To put this into better perspective, T.S. Eliot said: "Immature poets imitate; mature poets steal; bad poets deface what they take, and good poets make it into something better, or at least something different. The good poet welds his theft into a whole of feeling which is unique, utterly different from that from which it was torn."
So, what inspires you? I've spoken about this many times before, but I want to take it a step further--
What do you know about what inspires you? How much research have you done?
I've stated many times that J.R.R. Tolkien and C.S. Lewis, and of course my favorite author Madeline L'Engle, have had big impacts on my writing, and have taught me plenty about writing itself, and about what type of stories I want to tell. But was it enough just reading their work, and seeing how they wrote? Maybe it could have been enough, but in the end I wanted more, and I have something to tell you: I learned so much more from wanting more.
Anyone can read an author's work, but what about the author? What about their life, and the things that led to them creating their work? How did they feel about writing, what practices did they have, who did they emulate, what books did they cherish, what myths and histories did they draw from? What is the backstory behind their writing, and where can you see new ideas that never had a chance to be born?
If you want to be inspired to write a great book, you have to put the work in. Inspiration comes from anywhere and everywhere, but if you have an interest, chase after it. Find out all you can about whatever interests you, whatever you believe you will be putting into your story. Be careful not to overwhelm yourself, but don't stop at reading a favorite author's work -- step outside of that work, and discover more. What you look for may not be necessarily about the author themselves, but about what they wrote, what they added to literature, what devices they employed, but do more than scratch the surface.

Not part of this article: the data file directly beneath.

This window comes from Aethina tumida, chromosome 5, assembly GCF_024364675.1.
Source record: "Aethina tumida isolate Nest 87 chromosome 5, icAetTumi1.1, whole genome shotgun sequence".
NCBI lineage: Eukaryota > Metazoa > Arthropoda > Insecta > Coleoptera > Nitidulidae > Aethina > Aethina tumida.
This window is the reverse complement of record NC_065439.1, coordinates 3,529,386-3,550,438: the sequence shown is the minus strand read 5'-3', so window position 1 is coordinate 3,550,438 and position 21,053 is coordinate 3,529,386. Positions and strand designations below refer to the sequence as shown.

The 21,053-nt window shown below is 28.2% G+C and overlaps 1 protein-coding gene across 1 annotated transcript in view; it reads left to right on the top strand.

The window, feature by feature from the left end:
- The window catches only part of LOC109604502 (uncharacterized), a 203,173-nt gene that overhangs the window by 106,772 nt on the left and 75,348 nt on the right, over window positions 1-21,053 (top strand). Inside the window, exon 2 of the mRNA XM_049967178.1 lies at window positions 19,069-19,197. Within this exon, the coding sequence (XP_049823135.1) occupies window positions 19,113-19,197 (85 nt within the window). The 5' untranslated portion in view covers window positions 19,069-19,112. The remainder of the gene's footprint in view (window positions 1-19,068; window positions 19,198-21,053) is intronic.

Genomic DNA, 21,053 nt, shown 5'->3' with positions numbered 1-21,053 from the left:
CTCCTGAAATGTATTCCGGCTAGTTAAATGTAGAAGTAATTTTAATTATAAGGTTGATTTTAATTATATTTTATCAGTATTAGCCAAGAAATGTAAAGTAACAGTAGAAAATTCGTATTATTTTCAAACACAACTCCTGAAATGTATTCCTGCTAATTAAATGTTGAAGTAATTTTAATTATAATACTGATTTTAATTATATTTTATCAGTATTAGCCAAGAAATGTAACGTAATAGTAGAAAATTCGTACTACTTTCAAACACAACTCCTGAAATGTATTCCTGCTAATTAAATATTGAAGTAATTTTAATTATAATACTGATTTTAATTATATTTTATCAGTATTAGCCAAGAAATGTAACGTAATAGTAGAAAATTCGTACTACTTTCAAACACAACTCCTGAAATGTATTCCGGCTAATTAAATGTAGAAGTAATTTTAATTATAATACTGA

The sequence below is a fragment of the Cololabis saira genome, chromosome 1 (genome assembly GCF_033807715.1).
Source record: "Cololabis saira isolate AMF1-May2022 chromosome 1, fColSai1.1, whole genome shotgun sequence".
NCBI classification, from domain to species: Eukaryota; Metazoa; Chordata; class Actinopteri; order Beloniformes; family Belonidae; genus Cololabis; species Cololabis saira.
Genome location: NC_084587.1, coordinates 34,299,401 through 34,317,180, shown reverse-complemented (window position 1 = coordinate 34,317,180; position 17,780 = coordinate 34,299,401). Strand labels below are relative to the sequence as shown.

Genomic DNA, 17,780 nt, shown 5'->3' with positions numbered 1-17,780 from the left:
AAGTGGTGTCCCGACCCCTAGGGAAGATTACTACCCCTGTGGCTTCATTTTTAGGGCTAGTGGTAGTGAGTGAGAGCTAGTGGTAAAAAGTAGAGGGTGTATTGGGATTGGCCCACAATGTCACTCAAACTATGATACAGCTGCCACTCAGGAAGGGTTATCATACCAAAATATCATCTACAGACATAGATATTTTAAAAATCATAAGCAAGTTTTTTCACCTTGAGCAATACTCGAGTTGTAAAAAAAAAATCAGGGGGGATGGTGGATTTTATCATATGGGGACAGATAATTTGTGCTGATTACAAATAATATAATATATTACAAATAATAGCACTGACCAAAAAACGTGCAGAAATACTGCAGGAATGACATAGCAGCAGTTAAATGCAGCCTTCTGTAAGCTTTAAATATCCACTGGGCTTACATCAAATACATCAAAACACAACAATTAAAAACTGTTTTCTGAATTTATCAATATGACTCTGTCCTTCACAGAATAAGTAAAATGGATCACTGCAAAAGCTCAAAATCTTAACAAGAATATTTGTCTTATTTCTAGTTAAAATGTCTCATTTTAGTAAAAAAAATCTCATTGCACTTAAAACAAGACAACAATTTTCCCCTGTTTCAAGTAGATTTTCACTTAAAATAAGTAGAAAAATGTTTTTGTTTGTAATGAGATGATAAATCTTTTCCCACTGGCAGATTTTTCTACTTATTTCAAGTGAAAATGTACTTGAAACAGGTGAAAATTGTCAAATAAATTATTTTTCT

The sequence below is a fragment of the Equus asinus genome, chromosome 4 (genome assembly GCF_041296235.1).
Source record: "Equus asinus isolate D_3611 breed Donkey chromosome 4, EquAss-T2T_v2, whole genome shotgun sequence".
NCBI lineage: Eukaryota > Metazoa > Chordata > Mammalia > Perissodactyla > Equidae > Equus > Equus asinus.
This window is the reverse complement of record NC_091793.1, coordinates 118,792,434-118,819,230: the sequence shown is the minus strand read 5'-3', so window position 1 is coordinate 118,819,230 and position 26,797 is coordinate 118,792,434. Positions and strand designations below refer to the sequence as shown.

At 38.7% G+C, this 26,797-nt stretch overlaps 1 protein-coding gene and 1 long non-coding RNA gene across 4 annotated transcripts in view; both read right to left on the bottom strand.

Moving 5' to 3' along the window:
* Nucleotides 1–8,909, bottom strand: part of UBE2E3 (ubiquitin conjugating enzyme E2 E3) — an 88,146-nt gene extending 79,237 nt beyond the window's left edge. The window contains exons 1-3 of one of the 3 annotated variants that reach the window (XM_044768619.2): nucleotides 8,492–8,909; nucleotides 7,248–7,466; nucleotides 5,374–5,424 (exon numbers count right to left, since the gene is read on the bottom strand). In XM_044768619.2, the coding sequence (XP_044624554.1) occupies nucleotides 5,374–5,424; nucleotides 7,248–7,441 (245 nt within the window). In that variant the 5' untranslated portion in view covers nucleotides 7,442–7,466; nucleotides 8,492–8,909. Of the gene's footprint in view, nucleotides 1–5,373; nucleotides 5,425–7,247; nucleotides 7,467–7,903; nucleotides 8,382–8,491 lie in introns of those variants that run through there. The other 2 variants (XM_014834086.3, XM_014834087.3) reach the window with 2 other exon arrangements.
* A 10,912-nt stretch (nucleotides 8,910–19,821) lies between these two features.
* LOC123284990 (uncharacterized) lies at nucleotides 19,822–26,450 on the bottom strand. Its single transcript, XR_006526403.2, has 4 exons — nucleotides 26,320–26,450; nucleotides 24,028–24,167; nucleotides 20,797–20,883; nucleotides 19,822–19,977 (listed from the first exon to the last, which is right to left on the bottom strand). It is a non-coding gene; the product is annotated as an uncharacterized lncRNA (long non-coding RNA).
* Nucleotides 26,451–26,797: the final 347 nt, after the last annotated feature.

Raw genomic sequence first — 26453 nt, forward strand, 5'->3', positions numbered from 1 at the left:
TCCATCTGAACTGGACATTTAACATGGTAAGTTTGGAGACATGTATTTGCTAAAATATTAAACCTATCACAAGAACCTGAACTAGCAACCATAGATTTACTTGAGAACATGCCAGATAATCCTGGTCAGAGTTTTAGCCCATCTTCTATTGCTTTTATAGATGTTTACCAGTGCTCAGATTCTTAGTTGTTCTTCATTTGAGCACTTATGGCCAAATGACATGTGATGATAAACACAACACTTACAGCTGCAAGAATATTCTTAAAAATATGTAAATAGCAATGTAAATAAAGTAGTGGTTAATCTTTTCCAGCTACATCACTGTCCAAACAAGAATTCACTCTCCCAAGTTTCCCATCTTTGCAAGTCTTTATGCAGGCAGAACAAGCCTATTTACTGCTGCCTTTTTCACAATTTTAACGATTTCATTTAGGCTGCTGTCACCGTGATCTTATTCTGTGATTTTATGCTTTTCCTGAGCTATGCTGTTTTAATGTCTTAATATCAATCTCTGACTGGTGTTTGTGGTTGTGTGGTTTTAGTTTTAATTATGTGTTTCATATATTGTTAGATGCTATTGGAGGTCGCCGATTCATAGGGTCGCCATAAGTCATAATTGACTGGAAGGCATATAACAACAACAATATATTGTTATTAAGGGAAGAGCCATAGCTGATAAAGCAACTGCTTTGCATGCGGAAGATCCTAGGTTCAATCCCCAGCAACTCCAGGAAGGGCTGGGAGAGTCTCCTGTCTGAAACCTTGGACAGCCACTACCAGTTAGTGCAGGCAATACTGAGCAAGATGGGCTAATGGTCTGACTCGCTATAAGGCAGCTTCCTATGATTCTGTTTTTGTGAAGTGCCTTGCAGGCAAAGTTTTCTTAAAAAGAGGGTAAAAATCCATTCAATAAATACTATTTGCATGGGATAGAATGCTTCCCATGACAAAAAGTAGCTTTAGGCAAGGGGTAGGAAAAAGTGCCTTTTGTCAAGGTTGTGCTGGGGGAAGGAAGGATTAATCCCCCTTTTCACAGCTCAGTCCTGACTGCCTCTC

The tiniest thing can lead to a new idea, and it will bring you closer to those you admire. When I told El that genre really didn't matter, she found it odd, because most of the time people tell you the genre matters too much, but the lack of importance as far as genre has been true for me. Genre is just a label (and interestingly enough, when my mother was young, they had yet to employ genres at all), but the story and its author are real; what inspired them is real.